When establishing a hotspot on your iPhone, Apple initially sets a seemingly random password to secure it. You can change this password; however, many users just use the provided one. It appears that may be a bad idea.
Three researchers from the German university found that these passwords are generated using a short dictionary word followed by a series of random numbers. In their paper, 'Usability vs. Security: The Everlasting Trade-Off in the Context of Apple iOS Mobile Hotspots (PDF)', they reveal that an attacker can easily determine what passwords iOS uses for its defaults, because there is a limited list of words that are used to generate the password.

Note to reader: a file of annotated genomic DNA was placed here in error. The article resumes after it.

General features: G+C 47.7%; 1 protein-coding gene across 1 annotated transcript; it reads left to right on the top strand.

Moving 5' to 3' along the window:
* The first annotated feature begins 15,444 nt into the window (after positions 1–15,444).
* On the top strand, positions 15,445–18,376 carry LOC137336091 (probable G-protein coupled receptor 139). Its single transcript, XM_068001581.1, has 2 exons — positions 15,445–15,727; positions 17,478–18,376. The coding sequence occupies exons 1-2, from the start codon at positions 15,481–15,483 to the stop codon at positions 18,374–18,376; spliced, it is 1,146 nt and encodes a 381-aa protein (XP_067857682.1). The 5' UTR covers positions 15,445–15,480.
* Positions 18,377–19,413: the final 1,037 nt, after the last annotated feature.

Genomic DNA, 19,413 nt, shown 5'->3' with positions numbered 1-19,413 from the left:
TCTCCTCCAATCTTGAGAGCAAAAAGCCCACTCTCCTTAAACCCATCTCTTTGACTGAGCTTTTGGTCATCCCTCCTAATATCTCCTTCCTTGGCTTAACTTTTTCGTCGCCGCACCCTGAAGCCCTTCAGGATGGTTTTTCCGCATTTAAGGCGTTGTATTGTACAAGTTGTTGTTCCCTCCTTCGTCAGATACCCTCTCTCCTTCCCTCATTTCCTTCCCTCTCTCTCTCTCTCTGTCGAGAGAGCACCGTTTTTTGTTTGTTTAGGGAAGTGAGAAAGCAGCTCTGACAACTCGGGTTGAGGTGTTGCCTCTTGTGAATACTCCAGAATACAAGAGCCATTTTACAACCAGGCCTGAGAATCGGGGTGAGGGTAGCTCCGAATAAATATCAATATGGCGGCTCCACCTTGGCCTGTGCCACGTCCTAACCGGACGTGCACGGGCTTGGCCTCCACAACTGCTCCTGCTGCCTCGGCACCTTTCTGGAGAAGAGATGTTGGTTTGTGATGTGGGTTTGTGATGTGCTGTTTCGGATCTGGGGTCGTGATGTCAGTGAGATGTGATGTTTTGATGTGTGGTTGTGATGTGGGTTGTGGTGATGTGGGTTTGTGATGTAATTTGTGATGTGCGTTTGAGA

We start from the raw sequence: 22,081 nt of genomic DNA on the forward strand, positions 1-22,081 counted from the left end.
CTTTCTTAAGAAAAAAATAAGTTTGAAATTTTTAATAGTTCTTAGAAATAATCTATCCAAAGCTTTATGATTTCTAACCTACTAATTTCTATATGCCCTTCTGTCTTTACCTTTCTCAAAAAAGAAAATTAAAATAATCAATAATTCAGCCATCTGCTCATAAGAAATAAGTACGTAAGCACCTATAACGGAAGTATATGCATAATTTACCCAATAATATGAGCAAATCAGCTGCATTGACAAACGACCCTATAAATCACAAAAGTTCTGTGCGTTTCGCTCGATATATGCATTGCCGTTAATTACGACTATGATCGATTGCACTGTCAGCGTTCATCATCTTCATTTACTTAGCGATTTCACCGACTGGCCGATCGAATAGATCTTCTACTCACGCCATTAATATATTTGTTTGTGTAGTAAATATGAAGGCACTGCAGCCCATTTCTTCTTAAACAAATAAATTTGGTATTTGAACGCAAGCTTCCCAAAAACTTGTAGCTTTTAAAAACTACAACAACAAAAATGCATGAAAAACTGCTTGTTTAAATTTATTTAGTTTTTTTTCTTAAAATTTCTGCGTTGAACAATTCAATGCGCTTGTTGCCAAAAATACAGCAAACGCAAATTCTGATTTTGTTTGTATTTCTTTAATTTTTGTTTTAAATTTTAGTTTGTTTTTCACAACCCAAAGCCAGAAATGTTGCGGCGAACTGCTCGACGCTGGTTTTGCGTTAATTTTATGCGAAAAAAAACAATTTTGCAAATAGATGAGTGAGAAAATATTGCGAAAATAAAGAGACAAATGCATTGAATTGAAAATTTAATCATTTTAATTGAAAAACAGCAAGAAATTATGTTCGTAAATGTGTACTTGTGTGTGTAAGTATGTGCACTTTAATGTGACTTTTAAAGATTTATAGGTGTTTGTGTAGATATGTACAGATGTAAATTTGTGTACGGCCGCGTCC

"This list consists of around 52,500 entries, and was originated from an open-source Scrabble crossword game. Using this unofﬁcial Scrabble word list within ofﬂine dictionary attacks, we already had a 100 percent success rate of cracking any arbitrary iOS hotspot default password," the researchers wrote.
Even worse, the analysts found that only a few of those 52,500 were being used.
"Only 1,842 different entries of that dictionary are taken into consideration. Consequently, any default password used within an arbitrary iOS mobile hotspot is based on one of these 1,842 different words."
With this information and a cluster of four AMD Radeon HD 7970s, the researchers were able to crack any iOS hotspot with an OS-generated password within 50 seconds.
They note that "system-generated passwords should be reasonably long, and should use a reasonably large character set. Consequently, hotspot passwords should be composed of completely random sequences of letters, numbers, and special characters."
Read More [via Adam]